Single-Payer Health Care: Is That What Makes France So Different? (The French Way of Cancer Care – Part 2)

In “The French Way of Cancer Treatment,”  Anya Schiffrin writes eloquently about the care that her father, Andre Schiffrin, received when he was diagnosed with stage-four-pancreatic cancer, and decided that he wanted to go to France, his birthplace, for treatment. Schiffrin had been undergoing chemotherapy at New York City’s Memorial Sloane Kettering, and his family was concerned: how could a public hospital in Paris compete with a world-class cancer center?

To their amazement, they discovered that “the French way” of caring for a cancer patient was much better suited to Schiffrin’s wants and needs—and this was not because he had been born in France.

At the end of her essay, Schiffrin suggests that “the simplicity of the French system meant that all our energy could be spent on one thing: caring for my father.”  Back in New York, she confides, “every time I sit on hold now with the billing department of my New York doctors and insurance company, I think [of] all the things French healthcare got right.”

                                      A Hybrid Public/Private System

 Many readers might assume this means France has a single-payer system, and that is the key to its simplicity and success. But in fact, France relies on a hybrid system that is not unlike Obamacare. The government picks up the tab for only about three-quarters of the nation’s healthcare bill.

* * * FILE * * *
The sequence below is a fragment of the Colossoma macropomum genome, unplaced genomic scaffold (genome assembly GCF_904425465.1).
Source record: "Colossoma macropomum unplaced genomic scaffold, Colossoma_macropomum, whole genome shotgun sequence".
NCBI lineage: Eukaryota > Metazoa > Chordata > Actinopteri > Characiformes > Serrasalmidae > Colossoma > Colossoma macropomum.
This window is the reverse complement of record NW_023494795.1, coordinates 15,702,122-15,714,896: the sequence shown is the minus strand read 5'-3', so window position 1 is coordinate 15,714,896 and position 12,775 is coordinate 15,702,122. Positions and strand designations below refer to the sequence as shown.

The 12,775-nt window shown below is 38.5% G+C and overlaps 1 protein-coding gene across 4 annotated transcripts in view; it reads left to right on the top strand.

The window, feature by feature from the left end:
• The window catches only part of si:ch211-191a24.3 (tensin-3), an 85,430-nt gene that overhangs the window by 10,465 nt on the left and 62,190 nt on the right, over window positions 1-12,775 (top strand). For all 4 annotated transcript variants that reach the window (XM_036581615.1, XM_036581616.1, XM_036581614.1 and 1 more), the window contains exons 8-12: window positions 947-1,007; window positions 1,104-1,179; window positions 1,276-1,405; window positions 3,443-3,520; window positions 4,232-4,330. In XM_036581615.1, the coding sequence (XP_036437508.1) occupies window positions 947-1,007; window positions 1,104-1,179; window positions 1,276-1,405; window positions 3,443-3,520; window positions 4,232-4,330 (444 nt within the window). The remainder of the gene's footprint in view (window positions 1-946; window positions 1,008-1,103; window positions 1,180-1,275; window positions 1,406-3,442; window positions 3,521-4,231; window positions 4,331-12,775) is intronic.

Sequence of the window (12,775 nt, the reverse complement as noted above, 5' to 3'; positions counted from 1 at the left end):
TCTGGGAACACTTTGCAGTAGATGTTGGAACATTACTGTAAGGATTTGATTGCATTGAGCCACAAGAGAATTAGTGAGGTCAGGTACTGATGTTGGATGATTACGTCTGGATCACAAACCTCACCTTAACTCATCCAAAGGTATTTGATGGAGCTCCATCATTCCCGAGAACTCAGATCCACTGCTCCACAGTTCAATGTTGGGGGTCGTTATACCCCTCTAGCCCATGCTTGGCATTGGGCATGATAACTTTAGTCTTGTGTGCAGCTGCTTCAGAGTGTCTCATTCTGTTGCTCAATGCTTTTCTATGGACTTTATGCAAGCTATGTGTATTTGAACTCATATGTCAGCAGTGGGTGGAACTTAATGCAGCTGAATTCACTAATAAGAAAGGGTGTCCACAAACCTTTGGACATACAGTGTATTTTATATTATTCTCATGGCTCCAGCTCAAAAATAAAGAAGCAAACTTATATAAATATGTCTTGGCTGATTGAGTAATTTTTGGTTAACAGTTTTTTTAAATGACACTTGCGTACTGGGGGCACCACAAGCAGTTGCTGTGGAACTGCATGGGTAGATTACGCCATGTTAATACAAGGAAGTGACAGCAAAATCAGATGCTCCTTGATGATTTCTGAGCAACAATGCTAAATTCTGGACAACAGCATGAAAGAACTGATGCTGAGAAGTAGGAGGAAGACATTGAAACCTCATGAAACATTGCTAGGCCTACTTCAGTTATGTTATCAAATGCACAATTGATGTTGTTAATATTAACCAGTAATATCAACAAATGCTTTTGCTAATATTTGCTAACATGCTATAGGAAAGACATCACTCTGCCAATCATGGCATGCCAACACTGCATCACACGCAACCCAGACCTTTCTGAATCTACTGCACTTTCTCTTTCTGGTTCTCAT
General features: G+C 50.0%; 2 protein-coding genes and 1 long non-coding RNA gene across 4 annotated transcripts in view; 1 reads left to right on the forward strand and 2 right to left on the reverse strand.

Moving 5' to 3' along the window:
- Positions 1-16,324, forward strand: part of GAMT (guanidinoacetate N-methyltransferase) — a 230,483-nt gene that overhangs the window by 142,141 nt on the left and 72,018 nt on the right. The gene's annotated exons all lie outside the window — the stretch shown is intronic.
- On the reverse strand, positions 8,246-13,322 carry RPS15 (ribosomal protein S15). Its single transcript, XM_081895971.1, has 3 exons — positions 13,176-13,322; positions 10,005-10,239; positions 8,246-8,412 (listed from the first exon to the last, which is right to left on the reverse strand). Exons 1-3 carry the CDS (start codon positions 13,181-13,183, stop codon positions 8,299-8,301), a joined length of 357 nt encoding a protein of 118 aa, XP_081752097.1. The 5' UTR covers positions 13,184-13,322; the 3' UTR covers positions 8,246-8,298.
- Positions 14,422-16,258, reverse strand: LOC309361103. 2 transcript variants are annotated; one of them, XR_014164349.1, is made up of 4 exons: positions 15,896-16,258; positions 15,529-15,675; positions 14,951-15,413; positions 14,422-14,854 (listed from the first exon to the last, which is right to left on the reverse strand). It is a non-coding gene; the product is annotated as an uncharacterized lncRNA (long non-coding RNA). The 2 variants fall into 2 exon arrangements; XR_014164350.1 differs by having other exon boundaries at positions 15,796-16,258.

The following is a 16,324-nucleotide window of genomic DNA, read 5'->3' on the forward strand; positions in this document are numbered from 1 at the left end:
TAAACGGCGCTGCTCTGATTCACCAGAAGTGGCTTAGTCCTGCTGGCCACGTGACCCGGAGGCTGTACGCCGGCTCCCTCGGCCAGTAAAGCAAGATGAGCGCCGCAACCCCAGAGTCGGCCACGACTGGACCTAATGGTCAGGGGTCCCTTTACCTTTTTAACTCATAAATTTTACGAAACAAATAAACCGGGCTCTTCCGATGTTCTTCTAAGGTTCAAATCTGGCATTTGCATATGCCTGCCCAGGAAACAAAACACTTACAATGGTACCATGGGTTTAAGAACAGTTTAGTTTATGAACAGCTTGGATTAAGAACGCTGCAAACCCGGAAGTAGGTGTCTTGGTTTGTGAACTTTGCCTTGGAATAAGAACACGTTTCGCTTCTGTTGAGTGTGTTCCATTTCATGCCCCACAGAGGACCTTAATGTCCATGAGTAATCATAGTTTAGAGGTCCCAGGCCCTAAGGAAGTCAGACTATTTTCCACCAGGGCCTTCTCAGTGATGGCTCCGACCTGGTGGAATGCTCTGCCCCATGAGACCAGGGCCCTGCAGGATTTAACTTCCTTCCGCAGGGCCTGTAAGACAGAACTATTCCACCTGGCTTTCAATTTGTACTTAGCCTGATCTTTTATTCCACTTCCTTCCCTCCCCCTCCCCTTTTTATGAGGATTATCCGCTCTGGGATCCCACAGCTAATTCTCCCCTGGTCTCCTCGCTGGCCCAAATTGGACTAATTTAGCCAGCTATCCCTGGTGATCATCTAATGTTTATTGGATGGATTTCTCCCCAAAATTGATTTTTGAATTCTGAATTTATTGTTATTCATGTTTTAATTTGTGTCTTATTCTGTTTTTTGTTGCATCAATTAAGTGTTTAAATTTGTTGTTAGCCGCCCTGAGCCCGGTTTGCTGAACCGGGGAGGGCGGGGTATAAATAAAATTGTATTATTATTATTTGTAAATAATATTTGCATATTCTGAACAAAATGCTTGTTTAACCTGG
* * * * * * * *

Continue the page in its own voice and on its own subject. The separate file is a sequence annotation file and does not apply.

(In 2013 the U.S. government paid for roughly 48% of medical care, though, this year, with the expansion of Medicaid, and millions of uninsured and under-insured Americans joining the Exchanges where the majority will receive government subsidies, Washington will cover more of the bill.  And in the years ahead, as baby- boomers age into Medicare,  government’s share will grow.

In France, “everyone is covered to a certain extent by the government’s Assurance Maladie,” explains Claire Lundberg, a New Yorker now living in Paris where she recently had a baby. “But most people also have private insurance, called a mutuelle that is either offered through their employer or bought on the private market. There’s a thriving private insurance market in France. . .  Private medical insurance is advertised on the sides of buses and alongside movie previews in theaters.”

Ninety-two percent of the French have supplemental private insurance. Many are insured through their employers, as they are here.  Patients pay 7 percent of all health care costs out of pocket.

In France payroll taxes, paid by both the employer and the employee, along with income taxes help finance the 73% of the  bill that the government covers. All told, French workers contribute around 13% of what they earn to the public sector healthcare fund.

Government Regulation Means Lower, Transparent Pricing

 While the French government does not pay all healthcare bills, it does regulate prices. Because it sets fees for medical services, pricing is transparent

This is why, in France, Schiffrin didn’t have to spend hours on the phone talking to her doctors’ and insurers’ billing departments. There was no uncertainty as to what doctors and hospitals would or should be paid.

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Breast Cancer: Catching Up With Amy Berman, a Woman Who Chose Life Over Longevity

HealthBeat readers may remember the two-part post that I wrote about Amy Berman back in October of 2011.